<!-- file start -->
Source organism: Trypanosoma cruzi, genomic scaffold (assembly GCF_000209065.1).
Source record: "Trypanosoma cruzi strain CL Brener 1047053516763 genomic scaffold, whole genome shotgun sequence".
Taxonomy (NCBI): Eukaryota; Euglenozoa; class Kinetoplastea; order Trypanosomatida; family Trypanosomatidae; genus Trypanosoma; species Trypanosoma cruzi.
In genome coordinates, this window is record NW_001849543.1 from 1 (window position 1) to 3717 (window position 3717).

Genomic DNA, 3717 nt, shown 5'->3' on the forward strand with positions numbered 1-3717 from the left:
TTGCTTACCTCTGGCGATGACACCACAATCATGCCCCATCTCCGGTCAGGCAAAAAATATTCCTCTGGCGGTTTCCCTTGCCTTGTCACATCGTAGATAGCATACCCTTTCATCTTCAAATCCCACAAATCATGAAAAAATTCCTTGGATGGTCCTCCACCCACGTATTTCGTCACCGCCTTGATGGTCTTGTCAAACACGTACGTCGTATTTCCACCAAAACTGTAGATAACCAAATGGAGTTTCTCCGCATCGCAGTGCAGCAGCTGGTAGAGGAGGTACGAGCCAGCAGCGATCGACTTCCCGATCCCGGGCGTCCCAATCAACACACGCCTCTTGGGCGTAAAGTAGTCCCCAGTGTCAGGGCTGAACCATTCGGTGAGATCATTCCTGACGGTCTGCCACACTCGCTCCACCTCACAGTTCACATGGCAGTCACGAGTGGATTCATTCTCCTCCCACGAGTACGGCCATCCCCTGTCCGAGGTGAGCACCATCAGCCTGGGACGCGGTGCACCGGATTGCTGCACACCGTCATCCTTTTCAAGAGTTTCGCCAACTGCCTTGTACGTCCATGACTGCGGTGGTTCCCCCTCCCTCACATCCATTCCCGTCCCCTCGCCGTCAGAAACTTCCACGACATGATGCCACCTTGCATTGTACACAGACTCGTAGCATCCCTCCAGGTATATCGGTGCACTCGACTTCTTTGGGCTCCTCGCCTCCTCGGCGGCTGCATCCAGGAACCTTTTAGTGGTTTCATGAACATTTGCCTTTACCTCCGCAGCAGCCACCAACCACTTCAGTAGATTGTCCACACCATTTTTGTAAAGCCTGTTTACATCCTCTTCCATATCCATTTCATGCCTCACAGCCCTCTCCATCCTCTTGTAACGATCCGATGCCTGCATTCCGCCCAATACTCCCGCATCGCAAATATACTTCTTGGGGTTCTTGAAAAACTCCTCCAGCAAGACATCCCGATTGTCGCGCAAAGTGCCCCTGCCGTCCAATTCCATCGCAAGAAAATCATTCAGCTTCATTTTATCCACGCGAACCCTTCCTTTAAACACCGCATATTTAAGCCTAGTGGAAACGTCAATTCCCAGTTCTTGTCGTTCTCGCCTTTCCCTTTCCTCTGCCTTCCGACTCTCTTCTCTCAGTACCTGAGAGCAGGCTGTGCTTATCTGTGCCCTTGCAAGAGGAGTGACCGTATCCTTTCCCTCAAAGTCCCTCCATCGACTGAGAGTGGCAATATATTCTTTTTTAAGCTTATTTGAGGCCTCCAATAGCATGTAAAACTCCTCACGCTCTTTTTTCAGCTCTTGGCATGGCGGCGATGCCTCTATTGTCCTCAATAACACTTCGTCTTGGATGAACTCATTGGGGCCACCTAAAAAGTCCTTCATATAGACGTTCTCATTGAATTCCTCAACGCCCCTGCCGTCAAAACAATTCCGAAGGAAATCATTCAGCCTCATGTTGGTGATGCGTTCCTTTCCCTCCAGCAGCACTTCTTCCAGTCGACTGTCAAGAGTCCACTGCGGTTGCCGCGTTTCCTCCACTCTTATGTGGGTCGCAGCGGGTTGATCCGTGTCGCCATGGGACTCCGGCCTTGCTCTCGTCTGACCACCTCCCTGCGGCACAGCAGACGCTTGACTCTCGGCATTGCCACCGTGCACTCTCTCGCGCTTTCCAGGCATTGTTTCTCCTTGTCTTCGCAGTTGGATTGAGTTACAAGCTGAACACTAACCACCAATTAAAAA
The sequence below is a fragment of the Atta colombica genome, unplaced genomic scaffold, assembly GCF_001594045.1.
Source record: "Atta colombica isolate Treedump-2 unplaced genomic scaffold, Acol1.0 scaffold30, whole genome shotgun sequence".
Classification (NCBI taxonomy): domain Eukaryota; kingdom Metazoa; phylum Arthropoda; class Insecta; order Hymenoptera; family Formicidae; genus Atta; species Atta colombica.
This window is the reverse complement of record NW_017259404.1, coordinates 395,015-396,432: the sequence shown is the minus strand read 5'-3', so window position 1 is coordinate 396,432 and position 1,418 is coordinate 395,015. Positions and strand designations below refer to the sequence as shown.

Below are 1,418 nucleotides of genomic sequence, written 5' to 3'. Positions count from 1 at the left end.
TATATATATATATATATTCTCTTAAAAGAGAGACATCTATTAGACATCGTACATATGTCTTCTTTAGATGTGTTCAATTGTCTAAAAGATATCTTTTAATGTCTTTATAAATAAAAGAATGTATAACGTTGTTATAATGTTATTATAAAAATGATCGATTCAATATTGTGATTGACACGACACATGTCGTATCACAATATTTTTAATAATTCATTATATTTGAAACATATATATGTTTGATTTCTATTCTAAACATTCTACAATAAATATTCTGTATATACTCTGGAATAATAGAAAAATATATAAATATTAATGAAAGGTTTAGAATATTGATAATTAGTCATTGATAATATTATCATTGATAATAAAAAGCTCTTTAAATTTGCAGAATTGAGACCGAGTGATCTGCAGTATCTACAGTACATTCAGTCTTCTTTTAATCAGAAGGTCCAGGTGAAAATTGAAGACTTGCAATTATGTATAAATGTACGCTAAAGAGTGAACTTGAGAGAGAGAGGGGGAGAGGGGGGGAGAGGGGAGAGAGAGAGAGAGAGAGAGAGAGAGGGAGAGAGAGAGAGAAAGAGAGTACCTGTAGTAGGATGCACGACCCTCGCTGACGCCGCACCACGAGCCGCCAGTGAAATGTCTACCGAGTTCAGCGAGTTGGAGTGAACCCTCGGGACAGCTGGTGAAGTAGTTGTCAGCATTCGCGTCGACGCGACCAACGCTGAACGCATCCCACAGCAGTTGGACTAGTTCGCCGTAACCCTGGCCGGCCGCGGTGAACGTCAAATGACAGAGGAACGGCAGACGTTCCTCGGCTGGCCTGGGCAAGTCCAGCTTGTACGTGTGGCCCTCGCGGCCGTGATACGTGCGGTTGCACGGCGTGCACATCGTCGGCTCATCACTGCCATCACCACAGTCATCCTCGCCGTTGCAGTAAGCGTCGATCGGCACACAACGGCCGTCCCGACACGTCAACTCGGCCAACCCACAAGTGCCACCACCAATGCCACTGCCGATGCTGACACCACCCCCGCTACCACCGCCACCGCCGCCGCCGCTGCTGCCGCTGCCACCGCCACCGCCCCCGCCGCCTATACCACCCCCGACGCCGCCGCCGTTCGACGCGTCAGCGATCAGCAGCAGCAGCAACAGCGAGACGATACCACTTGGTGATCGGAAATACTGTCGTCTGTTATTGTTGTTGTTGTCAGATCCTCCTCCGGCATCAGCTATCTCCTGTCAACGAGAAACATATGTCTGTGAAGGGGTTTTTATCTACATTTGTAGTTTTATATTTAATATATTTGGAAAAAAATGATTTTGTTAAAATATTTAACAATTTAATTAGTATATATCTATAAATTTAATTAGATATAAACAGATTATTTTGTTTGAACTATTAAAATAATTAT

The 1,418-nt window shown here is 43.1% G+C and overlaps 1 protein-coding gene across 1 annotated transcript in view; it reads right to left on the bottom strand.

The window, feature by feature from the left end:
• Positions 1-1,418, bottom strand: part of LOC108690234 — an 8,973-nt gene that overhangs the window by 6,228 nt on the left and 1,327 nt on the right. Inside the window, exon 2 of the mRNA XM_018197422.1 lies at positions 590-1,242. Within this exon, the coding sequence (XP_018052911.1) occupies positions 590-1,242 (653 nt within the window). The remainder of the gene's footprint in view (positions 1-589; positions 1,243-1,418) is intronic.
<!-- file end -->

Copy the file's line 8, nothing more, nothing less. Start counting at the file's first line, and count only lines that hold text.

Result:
Source record: "Atta colombica isolate Treedump-2 unplaced genomic scaffold, Acol1.0 scaffold30, whole genome shotgun sequence".